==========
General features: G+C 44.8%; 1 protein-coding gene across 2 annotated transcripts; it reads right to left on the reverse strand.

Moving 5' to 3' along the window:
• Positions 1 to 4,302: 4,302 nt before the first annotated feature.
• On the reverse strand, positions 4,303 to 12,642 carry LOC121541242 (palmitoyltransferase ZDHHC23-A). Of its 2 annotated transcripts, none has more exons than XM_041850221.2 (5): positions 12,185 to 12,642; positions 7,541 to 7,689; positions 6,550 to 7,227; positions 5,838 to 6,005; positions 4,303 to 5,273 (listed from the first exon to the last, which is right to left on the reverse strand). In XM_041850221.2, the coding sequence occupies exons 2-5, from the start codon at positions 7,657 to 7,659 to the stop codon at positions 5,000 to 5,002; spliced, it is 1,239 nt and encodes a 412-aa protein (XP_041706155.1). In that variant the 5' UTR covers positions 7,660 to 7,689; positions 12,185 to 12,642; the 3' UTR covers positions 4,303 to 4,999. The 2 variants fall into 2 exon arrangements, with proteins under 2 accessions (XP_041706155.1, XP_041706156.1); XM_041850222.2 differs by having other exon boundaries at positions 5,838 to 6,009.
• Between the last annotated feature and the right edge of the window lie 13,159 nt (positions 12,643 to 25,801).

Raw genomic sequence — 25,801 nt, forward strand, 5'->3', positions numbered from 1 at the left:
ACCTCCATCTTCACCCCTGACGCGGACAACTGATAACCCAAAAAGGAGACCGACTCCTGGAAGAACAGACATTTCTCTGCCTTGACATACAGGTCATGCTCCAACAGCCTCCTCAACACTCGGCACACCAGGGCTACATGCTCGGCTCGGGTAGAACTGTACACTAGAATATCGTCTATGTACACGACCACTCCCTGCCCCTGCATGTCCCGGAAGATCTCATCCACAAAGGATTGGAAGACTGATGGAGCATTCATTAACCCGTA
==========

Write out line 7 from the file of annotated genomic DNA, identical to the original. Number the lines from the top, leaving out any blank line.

ACCTCCATCTTCACCCCTGACGCGGACAACTGATAACCCAAAAAGGAGACCGACTCCTGGAAGAACAGACATTTCTCTGCCTTGACATACAGGTCATGCTCCAACAGCCTCCTCAACACTCGGCACACCAGGGCTACATGCTCGGCTCGGGTAGAACTGTACACTAGAATATCGTCTATGTACACGACCACTCCCTGCCCCTGCATGTCCCGGAAGATCTCATCCACAAAGGATTGGAAGACTGATGGAGCATTCATTAACCCGTA